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The Play-Goer: Annapolis Summer Garden Theatre’s Sister Act

Rocking with televangelical energy

On the lam in a convent, nightclub singer Deloris (Kanysha Williams) befriends Sisters Mary Patrick (Kylie Sjolie, far left) and Mary Martin-of-Tours (Stephanie Bernholz) and policeman Sweaty Eddie (Josh Mooney). Mother Superior (Debbie Mobley, right), however, wants Deloris gone.

Surely you remember Whoopi Goldberg in the hit film Sister Act? How outsized she was as nightclub chanteuse Deloris Van Cartier, how woefully entangled with her married mobster boyfriend, how terrified when she saw him shoot a man in cold blood and how hilarious she was masquerading as a nun? Hold that thought …

            Forget the music. Substitute an original soundtrack of soul and R&B tunes for the film’s repurposed oldies, and you have the stage version, written in 2006 by Alan Menken (composer of Tangled and a half dozen other Disney flicks). With righteous leads, half of whom are new to Annapolis Summer Garden Theatre, this production rocks with televangelical energy.

            Kanysha Williams plays Deloris the quintessential diva, all flash and flesh opposite her criminal sugar daddy. Curtis (Theodore Sapp) has three associates on his side: dimwitted TJ (Kyle Eshom), raunchy Joey (Jeff Hawkins) and excitable Pablo (Daniel Santiago). Deloris has only her back-up singers — Michelle (Jasmine Jones) and Tina (Emily J. Sergo) — plus Sweaty Eddie (Josh Mooney) of the Philadelphia Police Department, a shy guy with a crush.

            Eddie hides Deloris in a foundering urban convent, where she befriends the shrinking postulant Sister Mary Robert (Rachel Perry), ebullient Sister Mary Patrick (Kylie Airin Sjolie) and sassy Sister Mary Lazarus (Traci Denhardt). Everyone succumbs to Deloris’s charms and unorthodox vocal arrangements — except dour Mother Superior (Debbie Mobley), who wants her gone. Even Monsignor O’Hara (Greg Jones Ellis) warms to her schismatic music ministry as it transports the parish to public acclaim and solvency.

            There is so much inspired singing it’s hard to pick favorites. Williams wows in the title song and with her sequined sidekicks in Fabulous Baby. She raises Cain with Perry, Sjolie and the other sisters doing Latin scat in Raise Your Voice, while Mobley maintains the contemplative tradition in Here Within These Walls.

            In a show written to showcase women’s voices, however, it is the men who raise the rafters. Sapp slays in the murderous ballad When I Find My Baby. He’s Luther Vandross-smooth and Eddie Murphy-funny, backed up with Temptations-inspired dance moves by henchmen Eshom, Hawkins and Santiago. I would buy a ticket just to see this number again. The thuggish threesome is uproarious in the campy Lady in the Long Black Dress. Mooney stuns with his fantasy lament I Could Be That Guy, and Ellis is resplendent in Sunday Morning Fever. This entire cast has pipes like a cathedral organ and a strong sense of character that overwhelms the tendency to caricature that such a production invites.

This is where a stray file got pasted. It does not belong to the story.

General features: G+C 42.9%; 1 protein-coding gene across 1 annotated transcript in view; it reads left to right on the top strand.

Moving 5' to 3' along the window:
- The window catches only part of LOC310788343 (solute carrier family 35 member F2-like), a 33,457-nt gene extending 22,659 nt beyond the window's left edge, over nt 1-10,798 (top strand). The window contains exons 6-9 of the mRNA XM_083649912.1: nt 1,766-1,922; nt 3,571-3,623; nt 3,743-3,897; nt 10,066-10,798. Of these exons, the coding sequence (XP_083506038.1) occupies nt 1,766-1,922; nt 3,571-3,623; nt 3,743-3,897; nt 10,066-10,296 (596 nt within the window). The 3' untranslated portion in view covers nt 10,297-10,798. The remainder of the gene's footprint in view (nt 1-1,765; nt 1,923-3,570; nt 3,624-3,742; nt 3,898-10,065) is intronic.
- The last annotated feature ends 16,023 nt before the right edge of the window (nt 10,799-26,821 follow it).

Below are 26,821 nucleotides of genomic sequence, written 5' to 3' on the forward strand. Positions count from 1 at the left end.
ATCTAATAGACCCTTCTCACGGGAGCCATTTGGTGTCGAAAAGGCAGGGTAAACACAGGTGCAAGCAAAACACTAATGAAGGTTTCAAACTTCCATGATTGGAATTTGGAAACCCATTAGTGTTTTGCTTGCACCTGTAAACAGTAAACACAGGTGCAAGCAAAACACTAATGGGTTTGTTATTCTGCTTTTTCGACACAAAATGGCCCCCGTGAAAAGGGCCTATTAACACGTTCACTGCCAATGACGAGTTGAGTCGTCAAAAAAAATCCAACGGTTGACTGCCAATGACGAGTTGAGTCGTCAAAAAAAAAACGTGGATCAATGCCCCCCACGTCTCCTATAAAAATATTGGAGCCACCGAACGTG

As good as these performances were on opening night, delayed a day due to rain, it’s a sin how poor the technical aspects of this show went. Faces in shadows, malfunctioning mics and even a key scene lost to amplification issues made it a frustrating affair that should be ironed out by the time you read this. When all goes well, it’s divine. Sister Act is irreverent fun with a playful cast of Carmelites who will have you shimmying, head-bobbing and rolling in your seat.

            Sister Act by Alan Menken, Glenn Slater and Cheri and Bill Steinkellner. Director: Clare Shaffer. Musical director: Paige Rammelkamp. Choreographer: Rikki Lacewell. Stage Manager: Sydney Biuk. Set: April Joy Vester. Costumer: Lin Whetzel. Lights: Kaitlyn Peacock. Sound: Dale Brown. Musicians: Ken Kimble, Rich Estrin, Randy Neilson, Paul Penell, Allyson Wesley, Reid Bowman, Jeff Eckert and Declan Hughes.

            Playing thru June 17, Th-Su 8:30pm plus W June 14: Annapolis Summer Garden Theatre, $25, rsvp: 410-268-9212; www.summergarden.com. Two hours forty-five minutes with intermission. Adult themes.